The main difference between Judge and Magistrate is that the Judge is a official who presides over court proceedings and Magistrate is a officer of the state, usually judge.
A judge is a person who presides over court proceedings, either alone or as a part of a panel of judges. The powers, functions, method of appointment, discipline, and training of judges vary widely across different jurisdictions. The judge is supposed to conduct the trial impartially and, typically, in an open court. The judge hears all the witnesses and any other evidence presented by the barristers of the case, assesses the credibility and arguments of the parties, and then issues a ruling on the matter at hand based on his or her interpretation of the law and his or her own personal judgment. In some jurisdictions, the judge’s powers may be shared with a jury. In inquisitorial systems of criminal investigation, a judge might also be an examining magistrate.
The term magistrate is used in a variety of systems of governments and laws to refer to a civilian officer who administers the law. In ancient Rome, a magistratus was one of the highest ranking government officers, and possessed both judicial and executive powers. In other parts of the world, such as China, a magistrate was responsible for administration over a particular geographic area. Today, in some jurisdictions, a magistrate is a judicial officer who hears cases in a lower court, and typically deals with more minor or preliminary matters. In other jurisdictions (e.g., England and Wales), magistrates may be volunteers without formal legal training who perform a judicial role with regard to minor matters.
A public official whose duty it is to administer the law, especially by presiding over trials and rendering judgments; a justice.
A person who decides the fate of someone or something that has been called into question.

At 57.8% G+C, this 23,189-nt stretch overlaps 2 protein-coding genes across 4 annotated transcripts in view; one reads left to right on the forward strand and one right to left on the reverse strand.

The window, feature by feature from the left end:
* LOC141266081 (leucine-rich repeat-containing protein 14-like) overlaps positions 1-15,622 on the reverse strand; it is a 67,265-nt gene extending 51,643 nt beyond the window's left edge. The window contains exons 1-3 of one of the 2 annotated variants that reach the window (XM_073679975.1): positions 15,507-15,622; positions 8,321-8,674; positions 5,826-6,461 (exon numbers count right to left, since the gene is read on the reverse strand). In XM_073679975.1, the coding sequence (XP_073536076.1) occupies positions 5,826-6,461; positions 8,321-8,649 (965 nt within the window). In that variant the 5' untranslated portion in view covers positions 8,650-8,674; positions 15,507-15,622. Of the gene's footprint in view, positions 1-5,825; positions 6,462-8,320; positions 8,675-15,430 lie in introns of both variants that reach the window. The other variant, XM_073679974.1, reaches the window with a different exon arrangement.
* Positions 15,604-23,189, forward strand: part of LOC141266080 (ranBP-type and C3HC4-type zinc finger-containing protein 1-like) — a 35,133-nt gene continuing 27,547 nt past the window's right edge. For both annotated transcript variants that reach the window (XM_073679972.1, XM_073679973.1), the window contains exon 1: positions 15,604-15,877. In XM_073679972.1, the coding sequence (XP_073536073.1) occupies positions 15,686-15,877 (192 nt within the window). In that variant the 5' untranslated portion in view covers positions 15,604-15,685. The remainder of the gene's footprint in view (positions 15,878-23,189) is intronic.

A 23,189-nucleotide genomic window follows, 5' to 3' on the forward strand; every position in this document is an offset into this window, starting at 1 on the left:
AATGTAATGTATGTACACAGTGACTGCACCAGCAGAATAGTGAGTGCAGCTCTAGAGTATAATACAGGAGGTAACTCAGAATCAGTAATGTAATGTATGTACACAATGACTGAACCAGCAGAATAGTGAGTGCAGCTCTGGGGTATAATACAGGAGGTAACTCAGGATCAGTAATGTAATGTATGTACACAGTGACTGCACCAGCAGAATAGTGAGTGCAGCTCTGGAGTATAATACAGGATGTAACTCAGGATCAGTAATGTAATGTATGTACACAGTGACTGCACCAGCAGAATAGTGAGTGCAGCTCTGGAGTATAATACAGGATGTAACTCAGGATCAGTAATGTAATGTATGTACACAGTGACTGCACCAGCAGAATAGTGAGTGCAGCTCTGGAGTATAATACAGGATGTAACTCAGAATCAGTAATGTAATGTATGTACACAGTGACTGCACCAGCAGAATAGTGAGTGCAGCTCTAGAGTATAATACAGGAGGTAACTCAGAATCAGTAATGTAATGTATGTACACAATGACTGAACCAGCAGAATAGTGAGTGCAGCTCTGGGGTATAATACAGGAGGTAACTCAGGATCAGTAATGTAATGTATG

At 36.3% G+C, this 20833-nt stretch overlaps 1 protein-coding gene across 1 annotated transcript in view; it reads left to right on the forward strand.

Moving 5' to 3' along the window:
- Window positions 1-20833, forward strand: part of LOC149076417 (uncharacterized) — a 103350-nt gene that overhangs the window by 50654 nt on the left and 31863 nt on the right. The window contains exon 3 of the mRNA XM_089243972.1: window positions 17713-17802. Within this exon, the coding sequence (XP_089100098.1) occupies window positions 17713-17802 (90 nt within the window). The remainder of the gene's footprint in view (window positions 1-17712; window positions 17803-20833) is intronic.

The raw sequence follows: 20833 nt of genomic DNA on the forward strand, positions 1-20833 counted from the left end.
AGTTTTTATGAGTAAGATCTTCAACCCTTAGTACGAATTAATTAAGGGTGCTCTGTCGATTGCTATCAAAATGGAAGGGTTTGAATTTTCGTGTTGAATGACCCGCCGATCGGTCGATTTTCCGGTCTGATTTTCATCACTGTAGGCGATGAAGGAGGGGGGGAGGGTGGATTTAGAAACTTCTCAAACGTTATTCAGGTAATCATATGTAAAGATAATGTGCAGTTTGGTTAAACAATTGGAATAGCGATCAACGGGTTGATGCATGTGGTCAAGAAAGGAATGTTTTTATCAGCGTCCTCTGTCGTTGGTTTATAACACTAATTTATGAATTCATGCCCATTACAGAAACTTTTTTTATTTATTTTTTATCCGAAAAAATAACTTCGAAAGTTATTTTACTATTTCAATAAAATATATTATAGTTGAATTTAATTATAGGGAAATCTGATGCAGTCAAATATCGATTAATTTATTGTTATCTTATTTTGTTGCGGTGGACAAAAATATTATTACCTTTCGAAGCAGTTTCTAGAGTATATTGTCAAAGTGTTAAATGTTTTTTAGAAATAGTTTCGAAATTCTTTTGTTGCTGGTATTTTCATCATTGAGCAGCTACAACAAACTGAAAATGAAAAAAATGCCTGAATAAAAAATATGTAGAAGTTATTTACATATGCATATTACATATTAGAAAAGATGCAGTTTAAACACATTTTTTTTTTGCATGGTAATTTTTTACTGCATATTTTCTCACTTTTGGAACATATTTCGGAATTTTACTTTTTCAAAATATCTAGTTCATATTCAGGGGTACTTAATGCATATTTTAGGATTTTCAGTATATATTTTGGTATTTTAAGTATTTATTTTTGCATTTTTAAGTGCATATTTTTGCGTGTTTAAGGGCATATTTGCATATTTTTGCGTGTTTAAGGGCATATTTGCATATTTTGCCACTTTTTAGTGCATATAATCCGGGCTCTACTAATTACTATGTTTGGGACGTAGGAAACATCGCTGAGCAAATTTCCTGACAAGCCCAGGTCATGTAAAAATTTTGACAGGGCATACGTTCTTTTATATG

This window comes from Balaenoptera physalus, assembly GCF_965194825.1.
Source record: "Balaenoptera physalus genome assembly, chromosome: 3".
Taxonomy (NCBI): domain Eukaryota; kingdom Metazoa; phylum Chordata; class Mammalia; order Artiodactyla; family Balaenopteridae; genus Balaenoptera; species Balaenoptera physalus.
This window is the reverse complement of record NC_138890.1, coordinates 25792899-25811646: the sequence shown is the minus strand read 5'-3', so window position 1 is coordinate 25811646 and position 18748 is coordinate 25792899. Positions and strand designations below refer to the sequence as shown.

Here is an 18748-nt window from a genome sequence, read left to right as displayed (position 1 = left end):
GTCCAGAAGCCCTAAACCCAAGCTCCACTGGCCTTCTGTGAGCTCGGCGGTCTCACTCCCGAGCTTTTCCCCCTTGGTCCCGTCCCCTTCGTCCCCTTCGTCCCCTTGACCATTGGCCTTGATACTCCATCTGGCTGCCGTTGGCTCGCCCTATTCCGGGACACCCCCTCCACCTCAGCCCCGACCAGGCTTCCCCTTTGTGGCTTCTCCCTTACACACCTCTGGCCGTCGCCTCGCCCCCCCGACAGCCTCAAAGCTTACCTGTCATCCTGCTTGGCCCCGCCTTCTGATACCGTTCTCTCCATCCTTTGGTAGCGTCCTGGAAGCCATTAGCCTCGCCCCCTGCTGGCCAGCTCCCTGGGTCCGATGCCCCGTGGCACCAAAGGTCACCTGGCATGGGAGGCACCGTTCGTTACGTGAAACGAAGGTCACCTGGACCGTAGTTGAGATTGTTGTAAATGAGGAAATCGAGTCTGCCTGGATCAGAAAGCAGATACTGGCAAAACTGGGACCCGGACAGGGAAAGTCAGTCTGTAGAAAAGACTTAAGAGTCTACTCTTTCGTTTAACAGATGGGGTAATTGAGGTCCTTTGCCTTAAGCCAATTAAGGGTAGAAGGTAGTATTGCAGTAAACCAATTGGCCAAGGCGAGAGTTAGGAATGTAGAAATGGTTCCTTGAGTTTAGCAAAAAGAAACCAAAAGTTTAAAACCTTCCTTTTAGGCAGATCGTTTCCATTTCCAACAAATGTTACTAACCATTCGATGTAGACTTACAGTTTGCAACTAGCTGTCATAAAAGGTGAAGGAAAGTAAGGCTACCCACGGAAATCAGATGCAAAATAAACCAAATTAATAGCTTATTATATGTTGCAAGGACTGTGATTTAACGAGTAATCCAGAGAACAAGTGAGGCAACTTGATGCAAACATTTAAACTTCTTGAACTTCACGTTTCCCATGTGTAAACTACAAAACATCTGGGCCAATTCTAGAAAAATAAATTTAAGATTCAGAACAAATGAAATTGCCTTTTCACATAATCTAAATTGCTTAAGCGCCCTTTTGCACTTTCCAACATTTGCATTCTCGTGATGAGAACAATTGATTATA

A person officiating at a sports event or similar.
“At a boxing match, the decision of the judges is final.”
A person who evaluates something or forms an opinion.
“She is a good judge of wine.”
“They say he is a poor judge of character considering all the unreliable friends he has made.”
To sit in judgment on; to pass sentence on.
“A higher power will judge you after you are dead.”
To sit in judgment, to act as judge.
“Justices in this country judge without appeal.”
To form an opinion on.
“I judge a man’s character by the cut of his suit.”
To arbitrate; to pass opinion on something, especially to settle a dispute etc.
“We cannot both be right: you must judge between us.”
To have as an opinion; to consider, suppose.
“I judge it safe to leave the house once again.”
To form an opinion; to infer.
“I judge from the sky that it might rain later.”
To criticize or label another person or thing.
A judicial officer with limited authority to administer and enforce the law. A magistrate’s court may have jurisdiction in civil or criminal cases, or both.
A high official of the state or a municipality in ancient Greece or Rome.
A comparable official in medieval or modern institutions.
A master’s degree.